Widow of QuadrigaCX CEO Returning $9 Million in Estate Assets (Bitcoinerx)

Jennifer Robertson, the widow of QuadrigaCX CEO Gerald Cotten, is returning US$9 million in estate assets due to a voluntary settlement agreement.

The ongoing saga of the defunct QuadrigaCX cryptocurrency exchange has written a new chapter. The platform’s users lost their funds when Gerald Cotten, the founder and CEO of the exchange, died unexpectedly in India last year. Since then, the exchange has been embroiled in a bevy of controversies, such as the discovery that Cotten had removed a lot of the exchange’s funds for his own personal use. His widow, Jennifer Robertson, has now agreed to a voluntary settlement agreement where she will pay back $9 million in estate assets.

Leaving Behind a Major Mess

The death of Cotten threw the exchange into complete turmoil. It was realized that the exchange had no protocols in place to handle such a situation, which was compounded by the fact that Cotten ran the entire exchange from his encrypted laptop whilst also being the only person with access to the passwords to get into the exchange’s wallets.

QuadrigaCX CEO Gerald Cotten

QuadrigaCX went into bankruptcy protection as attempts were made to bypass the encryption on the laptop. Such attempts were not successful, and the court chose Ernst & Young as its court-appointed monitor.

Ernst & Young eventually found that the cold wallets of the exchange were empty as Cotten had moved a great deal of cryptocurrency to other exchanges in order to engage in trading. In addition, it was found that he withdrew funds for his and his wife’s personal use. The court found that he took money from QuadrigaCX and lent it to Robertson Nova Property Management Inc. to buy multiple parcels of real estate. The real estate company is owned by Jennifer Robertson.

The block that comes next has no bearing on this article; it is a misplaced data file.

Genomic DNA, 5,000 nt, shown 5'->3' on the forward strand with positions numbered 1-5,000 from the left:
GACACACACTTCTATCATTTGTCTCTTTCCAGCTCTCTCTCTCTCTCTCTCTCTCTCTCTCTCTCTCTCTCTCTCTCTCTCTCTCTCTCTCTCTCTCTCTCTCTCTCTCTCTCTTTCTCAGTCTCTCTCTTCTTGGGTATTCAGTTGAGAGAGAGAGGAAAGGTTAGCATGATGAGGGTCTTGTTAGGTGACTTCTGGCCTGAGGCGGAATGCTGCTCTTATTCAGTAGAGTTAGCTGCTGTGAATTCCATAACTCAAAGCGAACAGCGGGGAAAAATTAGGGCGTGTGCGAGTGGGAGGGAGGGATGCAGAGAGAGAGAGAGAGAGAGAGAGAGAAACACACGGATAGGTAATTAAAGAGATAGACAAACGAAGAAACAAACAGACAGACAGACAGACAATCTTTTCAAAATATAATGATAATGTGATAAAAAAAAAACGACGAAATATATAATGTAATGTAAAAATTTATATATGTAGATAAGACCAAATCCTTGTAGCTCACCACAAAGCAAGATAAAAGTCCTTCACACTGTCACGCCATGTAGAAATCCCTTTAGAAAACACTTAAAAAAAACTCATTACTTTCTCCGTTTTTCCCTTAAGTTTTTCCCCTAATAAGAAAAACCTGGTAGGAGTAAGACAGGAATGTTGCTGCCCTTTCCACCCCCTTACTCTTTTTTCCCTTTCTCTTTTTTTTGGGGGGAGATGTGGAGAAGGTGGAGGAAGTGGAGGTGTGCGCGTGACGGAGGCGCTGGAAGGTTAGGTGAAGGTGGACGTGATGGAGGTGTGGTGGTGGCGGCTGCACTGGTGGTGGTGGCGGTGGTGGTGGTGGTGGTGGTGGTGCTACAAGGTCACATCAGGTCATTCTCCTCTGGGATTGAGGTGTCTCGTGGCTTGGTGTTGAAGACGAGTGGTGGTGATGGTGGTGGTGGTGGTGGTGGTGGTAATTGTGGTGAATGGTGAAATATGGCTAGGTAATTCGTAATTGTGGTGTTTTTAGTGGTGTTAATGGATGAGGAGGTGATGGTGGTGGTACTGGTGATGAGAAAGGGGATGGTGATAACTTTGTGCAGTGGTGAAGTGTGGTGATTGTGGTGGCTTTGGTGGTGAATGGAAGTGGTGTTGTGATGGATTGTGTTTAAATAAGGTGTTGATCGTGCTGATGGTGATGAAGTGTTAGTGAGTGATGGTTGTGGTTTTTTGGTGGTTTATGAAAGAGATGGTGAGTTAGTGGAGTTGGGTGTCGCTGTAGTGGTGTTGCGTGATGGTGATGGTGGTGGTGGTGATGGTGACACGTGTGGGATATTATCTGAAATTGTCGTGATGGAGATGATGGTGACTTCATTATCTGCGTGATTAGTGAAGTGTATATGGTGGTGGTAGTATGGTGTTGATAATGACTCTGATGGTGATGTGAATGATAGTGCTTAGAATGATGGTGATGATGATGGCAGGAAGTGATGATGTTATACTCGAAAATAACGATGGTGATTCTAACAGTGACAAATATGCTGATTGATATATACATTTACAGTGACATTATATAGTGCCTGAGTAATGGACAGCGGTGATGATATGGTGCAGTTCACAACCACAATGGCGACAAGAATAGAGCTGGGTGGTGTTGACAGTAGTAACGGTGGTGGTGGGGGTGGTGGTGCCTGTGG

The estate of Gerald Cotten was considerable at the time of his death. The couple owned real estate in British Columbia, a sailing vessel, “significant” cash holdings, a personal aircraft, 16 properties in Nova Scotia, and vehicles. The court-appointed monitor also found that the two lived an expensive lifestyle.

Did She or Didn’t She?

The widow, Jennifer Robertson, is pleading her innocence in not knowing the money used for the couple’s lifestyle was illicitly obtained. She says:

I had no direct knowledge of how Gerry operated the business prior to his death, and was not aware of his improper actions in managing the QuadrigaCX business as outlined by the monitor in its 5th report in June. Specifically, I was not aware of nor participated in Gerry’s trading activities, nor his appropriation of the affected user’s funds.

Did Robertson know what her husband was up to?

She added:

I was upset and disappointed with Gerry’s activities as uncovered by the investigation when I first learned of them, and continue to be.

As part of the settlement agreement, Robertson is keeping quite a few assets. She still retains a 2015 Jeep Cherokee, her wedding band and other jewelry, $67,500 in cash, another $15,000 in a retirement account, and just over $11,000 in personal furnishings and QuadrigaCX shares (although the shares are probably worthless).

Robertson says this agreement is “a fair and equitable resolution” for the exchange and the 115,000 people who lost their money. Overall, the victims lost a combined $195 million.

There is no certainty one way or the other if Jennifer Robertson was fully aware of what was going on. Was she a willing partner? Was she duped by her husband? Who knows? What is known that a bunch of people lost a great deal of money. As for Robertson, she hopes “this settlement will allow me to move on with the next chapter of my life.”

Images courtesy of Hacker Noon, Pixabay, and Pxhere.

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